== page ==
The Nation reported on the findings of the Lobbying Disclosure Act website. They found that in the year of 2018, “Boeing spent $15 million on lobbyists, Lockheed Martin $13.2 million, General Dynamics $11.9 million, and Raytheon $4.4 million.” To understand the revolving door between Congress members and defense contractors look no further than the aforementioned Buck McKeon. According to Open Secrets, during his time in Congress, McKeon received campaign contributions of $192,900 from Lockheed Martin, $190,200 from Northrop Grumman, $103,050 from General Dynamics, and $94,400 from Boeing. They were his top contributors throughout his time in Congress. Defense contractors bribed the chairman of the House Armed Services Committee to make sure that no one blocked unethical arms deals to fundamentalist theocracies, like Saudi Arabia, that are carrying out mass slaughters overseas. McKeon currently represents both Lockheed Martin and General Dynamics through his lobbying firm. While working for General Dynamics and Lockheed Martin, the McKeon Group also represented Saudi Arabia. In 2018, McKeon took $920,148 from the Kingdom of Saudi Arabia to prevent bills that would have blocked arms deals to Saudi Arabia. In 2018, the McKeon group lobbied the chairman of the Senate Armed Services Committee, Jim Inhofe, to vote against legislation that would have ended arms sales to Saudi Arabia. Weapons contractors work hand in glove with theocratic dictatorships overseas. They use the same lobbying firms to pressure Congress to vote down bills to stop genocides in places like Yemen, the poorest country in the Middle East.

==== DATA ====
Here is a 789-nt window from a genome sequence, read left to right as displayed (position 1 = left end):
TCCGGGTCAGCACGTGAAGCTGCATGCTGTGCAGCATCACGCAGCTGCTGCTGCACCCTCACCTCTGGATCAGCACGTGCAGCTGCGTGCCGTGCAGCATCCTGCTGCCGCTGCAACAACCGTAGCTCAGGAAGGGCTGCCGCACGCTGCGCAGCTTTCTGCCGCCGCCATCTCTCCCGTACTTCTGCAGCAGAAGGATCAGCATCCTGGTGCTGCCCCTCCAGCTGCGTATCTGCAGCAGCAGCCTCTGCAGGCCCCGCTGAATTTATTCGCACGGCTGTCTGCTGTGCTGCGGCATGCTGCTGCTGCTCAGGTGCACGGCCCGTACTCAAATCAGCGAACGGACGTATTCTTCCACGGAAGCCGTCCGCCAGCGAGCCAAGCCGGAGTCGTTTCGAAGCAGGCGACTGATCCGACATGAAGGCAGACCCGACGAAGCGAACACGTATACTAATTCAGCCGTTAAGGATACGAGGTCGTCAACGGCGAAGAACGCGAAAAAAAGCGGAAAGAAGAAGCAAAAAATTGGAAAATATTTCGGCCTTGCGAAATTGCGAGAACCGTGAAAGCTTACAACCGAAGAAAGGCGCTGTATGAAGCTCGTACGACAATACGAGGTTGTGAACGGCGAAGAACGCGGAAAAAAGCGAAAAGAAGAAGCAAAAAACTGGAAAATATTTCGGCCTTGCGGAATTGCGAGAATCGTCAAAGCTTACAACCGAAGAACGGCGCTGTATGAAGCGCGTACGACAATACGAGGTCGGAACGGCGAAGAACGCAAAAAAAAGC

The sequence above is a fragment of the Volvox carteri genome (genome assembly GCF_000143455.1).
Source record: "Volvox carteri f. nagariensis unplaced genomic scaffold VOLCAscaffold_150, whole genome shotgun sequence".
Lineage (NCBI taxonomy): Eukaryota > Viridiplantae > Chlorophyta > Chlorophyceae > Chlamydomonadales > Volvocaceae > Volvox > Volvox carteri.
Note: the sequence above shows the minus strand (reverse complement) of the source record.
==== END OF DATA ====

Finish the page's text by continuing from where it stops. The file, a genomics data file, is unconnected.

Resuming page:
American Defense International (ADI) lobbies on behalf of both the UAE and Saudi Arabia. According to The American Conservative, ADI also represents “General Dynamics, Northup Grumman, Raytheon, L3 Technologies, and General Atomics.” ADI was tasked with lobbying swing votes regarding the “Paveway (PGM) sales to the UAE.” One defense contractor, Raytheon, paid ADI $120,000 in 2018 for their lobbying efforts. ADI specifically met with Steve Scalise, the House Majority Whip at the time. ADI lobbied him to vote against H.Con.Res 138, a bill that was drafted to remove the US from the war in Yemen.
Blowing up kids in poor countries is a successful business model. This is a harsh reality that is rarely talked about. This is just one more reason that the US needs to get money out of politics. As long as there is a revolving door between Congress members and lobbying firms, then US foreign policy will continue to reflect the interests of rich shareholders of companies that export death.
(For a broader understanding of the revolving door between the relationship that Congress and the Department of Defense have with defense contractor lobbyists, I recommend reading chapter 16 of the book The Separation of Business and State. It provides a holistic overview of the problem from Vietnam to Iraq)